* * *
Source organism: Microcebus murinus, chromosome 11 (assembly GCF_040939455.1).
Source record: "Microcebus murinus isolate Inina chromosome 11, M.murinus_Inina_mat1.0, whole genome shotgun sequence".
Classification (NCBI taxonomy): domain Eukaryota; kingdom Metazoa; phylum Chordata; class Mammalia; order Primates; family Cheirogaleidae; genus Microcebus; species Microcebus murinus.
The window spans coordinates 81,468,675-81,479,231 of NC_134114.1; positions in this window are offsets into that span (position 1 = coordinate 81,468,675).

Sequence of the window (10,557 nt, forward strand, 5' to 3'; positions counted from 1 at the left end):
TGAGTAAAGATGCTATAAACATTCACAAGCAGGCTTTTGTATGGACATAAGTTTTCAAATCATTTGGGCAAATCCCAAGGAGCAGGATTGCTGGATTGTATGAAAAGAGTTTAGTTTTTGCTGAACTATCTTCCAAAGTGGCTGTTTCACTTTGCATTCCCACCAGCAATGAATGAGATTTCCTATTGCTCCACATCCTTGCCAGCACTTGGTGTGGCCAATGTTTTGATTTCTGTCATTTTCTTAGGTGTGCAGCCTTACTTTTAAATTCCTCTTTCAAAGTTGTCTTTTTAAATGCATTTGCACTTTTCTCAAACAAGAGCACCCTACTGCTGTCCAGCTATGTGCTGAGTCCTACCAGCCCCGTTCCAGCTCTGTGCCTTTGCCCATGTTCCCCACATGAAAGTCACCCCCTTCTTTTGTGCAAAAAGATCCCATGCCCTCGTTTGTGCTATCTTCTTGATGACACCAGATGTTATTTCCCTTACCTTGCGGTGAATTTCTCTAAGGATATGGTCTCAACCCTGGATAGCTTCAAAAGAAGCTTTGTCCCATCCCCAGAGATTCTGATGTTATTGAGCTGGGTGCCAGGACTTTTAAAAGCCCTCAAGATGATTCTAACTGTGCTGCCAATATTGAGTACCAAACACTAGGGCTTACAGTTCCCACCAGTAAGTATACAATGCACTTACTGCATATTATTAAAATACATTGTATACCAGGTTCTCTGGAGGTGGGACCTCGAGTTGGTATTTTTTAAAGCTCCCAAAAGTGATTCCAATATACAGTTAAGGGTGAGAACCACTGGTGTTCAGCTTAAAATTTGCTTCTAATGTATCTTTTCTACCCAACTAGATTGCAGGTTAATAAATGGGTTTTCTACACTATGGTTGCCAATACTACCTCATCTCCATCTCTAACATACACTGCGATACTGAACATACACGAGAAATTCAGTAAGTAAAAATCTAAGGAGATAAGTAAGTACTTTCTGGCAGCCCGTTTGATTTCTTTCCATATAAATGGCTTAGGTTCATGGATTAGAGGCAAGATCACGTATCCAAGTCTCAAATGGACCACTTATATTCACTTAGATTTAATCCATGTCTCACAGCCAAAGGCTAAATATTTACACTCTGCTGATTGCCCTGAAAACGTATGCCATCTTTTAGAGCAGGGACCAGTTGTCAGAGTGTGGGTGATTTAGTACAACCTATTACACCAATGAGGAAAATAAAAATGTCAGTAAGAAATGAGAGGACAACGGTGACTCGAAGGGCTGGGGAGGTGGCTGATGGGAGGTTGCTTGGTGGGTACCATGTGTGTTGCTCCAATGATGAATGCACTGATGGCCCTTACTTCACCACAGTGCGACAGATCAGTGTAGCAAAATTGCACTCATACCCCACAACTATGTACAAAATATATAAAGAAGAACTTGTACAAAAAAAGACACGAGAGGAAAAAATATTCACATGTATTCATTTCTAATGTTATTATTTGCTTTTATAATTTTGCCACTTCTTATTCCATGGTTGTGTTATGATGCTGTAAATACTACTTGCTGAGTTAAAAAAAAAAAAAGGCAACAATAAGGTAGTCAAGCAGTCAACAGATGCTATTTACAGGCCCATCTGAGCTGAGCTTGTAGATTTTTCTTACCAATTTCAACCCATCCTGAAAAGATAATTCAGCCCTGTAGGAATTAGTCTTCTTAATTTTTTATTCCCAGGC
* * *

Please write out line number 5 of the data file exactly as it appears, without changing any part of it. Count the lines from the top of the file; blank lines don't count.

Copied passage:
Sequence of the window (10,557 nt, forward strand, 5' to 3'; positions counted from 1 at the left end):